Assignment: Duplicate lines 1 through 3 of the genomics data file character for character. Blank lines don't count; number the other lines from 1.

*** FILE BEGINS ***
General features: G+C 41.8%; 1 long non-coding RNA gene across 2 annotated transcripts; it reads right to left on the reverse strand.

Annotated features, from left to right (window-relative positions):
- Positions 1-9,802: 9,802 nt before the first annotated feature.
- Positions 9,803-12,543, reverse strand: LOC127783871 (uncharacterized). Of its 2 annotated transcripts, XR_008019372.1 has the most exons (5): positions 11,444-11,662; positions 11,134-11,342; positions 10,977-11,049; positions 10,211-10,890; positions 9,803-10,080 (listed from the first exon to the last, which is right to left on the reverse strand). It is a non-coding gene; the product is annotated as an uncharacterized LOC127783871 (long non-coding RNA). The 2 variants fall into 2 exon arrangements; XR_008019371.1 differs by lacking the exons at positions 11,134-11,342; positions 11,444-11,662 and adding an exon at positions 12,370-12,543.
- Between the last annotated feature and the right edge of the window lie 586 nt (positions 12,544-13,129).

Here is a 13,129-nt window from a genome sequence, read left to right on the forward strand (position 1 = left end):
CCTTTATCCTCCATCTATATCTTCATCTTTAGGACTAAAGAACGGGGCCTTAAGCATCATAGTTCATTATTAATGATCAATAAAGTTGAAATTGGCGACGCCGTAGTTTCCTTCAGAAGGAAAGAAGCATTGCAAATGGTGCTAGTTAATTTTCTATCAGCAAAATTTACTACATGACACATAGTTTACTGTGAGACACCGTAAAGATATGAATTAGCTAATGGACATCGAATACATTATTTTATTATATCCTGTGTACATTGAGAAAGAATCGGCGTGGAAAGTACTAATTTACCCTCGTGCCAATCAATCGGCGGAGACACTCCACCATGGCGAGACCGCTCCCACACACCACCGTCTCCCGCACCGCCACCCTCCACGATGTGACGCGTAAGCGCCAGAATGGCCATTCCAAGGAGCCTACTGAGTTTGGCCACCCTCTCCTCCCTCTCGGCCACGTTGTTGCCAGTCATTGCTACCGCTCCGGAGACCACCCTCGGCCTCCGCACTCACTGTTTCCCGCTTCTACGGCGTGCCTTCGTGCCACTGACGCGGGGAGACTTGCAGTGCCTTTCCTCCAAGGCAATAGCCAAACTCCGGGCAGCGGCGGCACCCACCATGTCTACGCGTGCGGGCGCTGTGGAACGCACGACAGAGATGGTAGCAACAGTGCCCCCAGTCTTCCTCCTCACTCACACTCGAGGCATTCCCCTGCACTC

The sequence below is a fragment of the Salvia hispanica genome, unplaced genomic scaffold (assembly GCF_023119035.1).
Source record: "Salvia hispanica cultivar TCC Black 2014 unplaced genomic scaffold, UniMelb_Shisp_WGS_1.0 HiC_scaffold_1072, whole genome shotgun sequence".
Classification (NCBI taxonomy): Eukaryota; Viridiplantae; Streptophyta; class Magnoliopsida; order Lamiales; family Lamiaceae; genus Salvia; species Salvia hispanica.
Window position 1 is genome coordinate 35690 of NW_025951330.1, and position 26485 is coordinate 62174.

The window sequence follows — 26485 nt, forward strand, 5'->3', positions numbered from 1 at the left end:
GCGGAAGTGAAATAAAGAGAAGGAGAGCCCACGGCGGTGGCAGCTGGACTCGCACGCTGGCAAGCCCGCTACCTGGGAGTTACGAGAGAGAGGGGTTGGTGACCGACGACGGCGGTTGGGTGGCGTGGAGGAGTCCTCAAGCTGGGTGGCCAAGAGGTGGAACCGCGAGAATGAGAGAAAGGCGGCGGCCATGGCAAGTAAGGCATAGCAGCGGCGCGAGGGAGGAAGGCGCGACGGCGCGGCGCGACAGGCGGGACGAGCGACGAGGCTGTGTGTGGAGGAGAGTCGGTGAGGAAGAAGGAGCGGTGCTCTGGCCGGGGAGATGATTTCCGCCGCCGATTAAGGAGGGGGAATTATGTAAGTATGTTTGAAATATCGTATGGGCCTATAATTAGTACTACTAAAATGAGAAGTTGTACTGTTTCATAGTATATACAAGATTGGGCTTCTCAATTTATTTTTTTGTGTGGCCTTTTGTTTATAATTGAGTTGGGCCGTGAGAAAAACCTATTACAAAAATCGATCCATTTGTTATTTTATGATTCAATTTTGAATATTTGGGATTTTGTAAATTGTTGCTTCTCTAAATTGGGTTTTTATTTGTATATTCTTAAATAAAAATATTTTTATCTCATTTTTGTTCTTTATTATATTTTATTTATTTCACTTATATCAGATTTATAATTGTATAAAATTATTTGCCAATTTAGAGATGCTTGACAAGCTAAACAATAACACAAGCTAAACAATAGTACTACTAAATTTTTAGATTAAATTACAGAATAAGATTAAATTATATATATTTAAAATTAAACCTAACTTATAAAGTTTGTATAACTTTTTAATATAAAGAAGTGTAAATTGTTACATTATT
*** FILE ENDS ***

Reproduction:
General features: G+C 41.8%; 1 long non-coding RNA gene across 2 annotated transcripts; it reads right to left on the reverse strand.

Annotated features, from left to right (window-relative positions):
- Positions 1-9,802: 9,802 nt before the first annotated feature.